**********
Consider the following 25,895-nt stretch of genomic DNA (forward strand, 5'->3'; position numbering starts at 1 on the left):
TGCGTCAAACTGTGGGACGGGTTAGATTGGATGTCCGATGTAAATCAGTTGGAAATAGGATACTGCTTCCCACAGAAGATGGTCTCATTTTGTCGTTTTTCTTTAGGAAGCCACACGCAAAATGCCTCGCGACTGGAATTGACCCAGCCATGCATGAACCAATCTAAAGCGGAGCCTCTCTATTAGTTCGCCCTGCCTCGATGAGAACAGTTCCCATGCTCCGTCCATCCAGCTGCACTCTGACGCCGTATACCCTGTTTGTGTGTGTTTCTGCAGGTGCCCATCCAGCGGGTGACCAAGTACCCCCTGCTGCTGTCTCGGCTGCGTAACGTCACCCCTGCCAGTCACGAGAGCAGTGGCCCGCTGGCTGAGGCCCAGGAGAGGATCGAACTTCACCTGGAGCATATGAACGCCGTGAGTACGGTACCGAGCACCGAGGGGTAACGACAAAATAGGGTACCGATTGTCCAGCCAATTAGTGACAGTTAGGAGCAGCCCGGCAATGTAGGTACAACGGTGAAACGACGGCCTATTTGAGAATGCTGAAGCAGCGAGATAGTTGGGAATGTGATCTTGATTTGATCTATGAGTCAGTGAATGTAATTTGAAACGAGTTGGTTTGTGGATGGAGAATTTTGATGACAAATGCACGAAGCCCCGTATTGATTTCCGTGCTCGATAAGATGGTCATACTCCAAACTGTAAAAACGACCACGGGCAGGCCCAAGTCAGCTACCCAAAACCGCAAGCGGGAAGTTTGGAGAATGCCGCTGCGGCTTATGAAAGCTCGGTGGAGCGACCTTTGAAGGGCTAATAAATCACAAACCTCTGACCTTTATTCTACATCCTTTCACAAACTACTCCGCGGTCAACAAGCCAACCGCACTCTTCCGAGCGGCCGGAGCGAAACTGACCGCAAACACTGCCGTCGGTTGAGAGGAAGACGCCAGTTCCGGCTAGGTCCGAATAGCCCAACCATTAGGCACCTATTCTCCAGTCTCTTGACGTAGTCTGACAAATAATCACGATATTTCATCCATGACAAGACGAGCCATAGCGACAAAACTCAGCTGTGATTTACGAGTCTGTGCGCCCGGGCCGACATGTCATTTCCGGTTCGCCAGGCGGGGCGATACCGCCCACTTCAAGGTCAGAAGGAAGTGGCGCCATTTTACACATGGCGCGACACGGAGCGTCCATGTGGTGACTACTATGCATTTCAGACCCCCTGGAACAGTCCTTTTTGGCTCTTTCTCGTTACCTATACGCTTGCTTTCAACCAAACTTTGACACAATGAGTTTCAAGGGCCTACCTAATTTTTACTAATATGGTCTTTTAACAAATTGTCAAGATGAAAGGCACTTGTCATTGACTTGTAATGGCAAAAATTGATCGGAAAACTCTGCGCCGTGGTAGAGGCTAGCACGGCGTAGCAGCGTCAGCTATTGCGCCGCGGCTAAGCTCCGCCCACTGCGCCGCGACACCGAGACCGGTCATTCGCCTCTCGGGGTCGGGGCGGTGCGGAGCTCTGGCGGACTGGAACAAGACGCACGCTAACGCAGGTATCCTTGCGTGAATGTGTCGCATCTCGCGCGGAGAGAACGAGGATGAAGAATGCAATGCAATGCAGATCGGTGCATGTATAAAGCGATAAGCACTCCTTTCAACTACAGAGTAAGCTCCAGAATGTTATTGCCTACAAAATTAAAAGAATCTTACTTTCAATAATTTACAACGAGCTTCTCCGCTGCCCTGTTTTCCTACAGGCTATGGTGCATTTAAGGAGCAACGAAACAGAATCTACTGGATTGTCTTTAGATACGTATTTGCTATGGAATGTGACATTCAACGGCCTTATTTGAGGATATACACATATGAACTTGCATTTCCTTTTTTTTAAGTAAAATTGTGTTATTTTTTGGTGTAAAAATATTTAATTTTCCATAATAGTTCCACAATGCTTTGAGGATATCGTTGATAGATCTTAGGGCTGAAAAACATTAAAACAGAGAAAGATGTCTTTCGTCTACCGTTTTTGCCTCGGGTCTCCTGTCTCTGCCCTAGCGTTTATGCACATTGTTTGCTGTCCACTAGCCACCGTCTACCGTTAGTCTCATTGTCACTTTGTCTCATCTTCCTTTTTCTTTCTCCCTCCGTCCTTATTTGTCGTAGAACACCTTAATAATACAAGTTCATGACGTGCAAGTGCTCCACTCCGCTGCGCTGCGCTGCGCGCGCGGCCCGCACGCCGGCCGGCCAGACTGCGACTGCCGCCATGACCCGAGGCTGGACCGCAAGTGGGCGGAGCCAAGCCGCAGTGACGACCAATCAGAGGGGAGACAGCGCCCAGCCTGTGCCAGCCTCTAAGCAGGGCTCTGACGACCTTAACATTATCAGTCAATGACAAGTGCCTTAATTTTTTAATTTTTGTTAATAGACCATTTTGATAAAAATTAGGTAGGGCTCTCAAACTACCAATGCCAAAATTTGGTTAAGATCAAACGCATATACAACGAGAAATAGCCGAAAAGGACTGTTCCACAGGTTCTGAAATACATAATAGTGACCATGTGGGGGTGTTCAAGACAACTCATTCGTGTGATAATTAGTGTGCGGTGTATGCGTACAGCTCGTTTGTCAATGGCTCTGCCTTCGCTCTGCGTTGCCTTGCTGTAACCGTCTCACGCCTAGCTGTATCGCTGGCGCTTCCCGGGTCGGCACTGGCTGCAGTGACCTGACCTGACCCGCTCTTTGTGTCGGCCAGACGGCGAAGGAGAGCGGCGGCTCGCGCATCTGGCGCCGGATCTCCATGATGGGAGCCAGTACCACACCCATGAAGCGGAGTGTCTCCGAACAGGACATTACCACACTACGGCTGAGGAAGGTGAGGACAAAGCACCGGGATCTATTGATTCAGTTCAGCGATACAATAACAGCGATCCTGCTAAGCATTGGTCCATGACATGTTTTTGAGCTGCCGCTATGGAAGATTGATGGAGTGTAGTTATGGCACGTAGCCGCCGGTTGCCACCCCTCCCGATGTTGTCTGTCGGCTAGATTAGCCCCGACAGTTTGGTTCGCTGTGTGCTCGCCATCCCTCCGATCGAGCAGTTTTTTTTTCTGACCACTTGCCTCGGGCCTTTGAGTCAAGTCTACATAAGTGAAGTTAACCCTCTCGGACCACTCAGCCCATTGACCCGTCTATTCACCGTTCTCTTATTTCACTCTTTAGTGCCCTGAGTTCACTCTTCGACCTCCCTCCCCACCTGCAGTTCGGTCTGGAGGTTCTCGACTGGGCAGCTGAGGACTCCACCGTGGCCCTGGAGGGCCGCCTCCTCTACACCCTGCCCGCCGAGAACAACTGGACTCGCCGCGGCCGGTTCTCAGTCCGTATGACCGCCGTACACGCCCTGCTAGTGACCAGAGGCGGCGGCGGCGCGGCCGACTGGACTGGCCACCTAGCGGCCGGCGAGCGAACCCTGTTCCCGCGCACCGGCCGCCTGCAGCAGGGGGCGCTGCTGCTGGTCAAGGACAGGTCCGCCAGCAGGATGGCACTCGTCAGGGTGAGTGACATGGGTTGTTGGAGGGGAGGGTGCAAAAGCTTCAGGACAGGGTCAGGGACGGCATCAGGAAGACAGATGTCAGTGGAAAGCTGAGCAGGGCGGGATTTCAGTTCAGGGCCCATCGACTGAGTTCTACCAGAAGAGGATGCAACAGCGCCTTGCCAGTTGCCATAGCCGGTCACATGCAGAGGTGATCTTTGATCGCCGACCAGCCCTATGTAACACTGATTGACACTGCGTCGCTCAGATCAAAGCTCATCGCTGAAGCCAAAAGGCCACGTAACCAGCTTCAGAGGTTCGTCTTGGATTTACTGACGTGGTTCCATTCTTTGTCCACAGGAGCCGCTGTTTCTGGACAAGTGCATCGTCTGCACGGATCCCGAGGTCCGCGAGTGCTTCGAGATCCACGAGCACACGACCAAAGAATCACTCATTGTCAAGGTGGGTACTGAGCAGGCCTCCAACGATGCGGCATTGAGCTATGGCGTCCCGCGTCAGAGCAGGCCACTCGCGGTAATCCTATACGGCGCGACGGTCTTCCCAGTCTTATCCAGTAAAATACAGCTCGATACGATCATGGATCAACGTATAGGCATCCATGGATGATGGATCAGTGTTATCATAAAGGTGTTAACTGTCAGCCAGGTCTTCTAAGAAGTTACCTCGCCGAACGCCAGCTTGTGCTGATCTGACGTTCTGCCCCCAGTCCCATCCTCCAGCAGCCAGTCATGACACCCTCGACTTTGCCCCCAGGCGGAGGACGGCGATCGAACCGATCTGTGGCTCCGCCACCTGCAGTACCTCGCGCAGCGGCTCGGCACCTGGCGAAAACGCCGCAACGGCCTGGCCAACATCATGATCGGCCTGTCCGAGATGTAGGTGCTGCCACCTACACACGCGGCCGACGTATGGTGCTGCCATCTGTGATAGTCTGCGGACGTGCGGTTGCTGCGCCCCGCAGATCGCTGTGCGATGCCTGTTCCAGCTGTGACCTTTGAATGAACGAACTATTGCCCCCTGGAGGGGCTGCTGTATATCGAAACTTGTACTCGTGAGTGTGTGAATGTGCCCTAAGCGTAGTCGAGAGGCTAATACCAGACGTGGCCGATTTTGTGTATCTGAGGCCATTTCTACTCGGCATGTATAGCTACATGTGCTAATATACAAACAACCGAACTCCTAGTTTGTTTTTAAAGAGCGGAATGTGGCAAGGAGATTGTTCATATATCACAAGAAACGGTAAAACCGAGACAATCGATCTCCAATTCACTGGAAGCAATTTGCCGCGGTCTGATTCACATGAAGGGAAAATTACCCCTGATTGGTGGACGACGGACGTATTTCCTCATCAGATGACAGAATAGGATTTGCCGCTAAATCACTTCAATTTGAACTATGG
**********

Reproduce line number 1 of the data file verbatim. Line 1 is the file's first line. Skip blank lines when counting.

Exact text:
Consider the following 25,895-nt stretch of genomic DNA (forward strand, 5'->3'; position numbering starts at 1 on the left):